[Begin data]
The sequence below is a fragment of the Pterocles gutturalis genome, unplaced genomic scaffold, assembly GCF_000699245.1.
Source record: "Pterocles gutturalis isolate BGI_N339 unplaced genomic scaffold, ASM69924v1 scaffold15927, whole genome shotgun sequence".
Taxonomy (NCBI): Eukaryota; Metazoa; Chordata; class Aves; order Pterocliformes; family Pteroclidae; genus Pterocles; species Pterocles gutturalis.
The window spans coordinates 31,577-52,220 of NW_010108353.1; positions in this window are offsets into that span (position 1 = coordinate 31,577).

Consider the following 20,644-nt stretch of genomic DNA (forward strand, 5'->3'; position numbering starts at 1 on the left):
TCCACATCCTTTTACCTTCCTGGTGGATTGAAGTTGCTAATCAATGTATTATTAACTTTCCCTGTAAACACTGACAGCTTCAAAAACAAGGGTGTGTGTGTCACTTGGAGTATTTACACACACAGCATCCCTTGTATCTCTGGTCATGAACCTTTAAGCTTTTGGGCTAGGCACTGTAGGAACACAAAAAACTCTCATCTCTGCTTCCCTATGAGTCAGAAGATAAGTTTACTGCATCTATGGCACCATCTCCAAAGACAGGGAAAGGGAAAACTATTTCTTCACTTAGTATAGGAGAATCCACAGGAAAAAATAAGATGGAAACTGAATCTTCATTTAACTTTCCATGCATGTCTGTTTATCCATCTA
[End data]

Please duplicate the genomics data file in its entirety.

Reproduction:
The sequence below is a fragment of the Pterocles gutturalis genome, unplaced genomic scaffold, assembly GCF_000699245.1.
Source record: "Pterocles gutturalis isolate BGI_N339 unplaced genomic scaffold, ASM69924v1 scaffold15927, whole genome shotgun sequence".
Taxonomy (NCBI): Eukaryota; Metazoa; Chordata; class Aves; order Pterocliformes; family Pteroclidae; genus Pterocles; species Pterocles gutturalis.
The window spans coordinates 31,577-52,220 of NW_010108353.1; positions in this window are offsets into that span (position 1 = coordinate 31,577).

Consider the following 20,644-nt stretch of genomic DNA (forward strand, 5'->3'; position numbering starts at 1 on the left):
TCCACATCCTTTTACCTTCCTGGTGGATTGAAGTTGCTAATCAATGTATTATTAACTTTCCCTGTAAACACTGACAGCTTCAAAAACAAGGGTGTGTGTGTCACTTGGAGTATTTACACACACAGCATCCCTTGTATCTCTGGTCATGAACCTTTAAGCTTTTGGGCTAGGCACTGTAGGAACACAAAAAACTCTCATCTCTGCTTCCCTATGAGTCAGAAGATAAGTTTACTGCATCTATGGCACCATCTCCAAAGACAGGGAAAGGGAAAACTATTTCTTCACTTAGTATAGGAGAATCCACAGGAAAAAATAAGATGGAAACTGAATCTTCATTTAACTTTCCATGCATGTCTGTTTATCCATCTA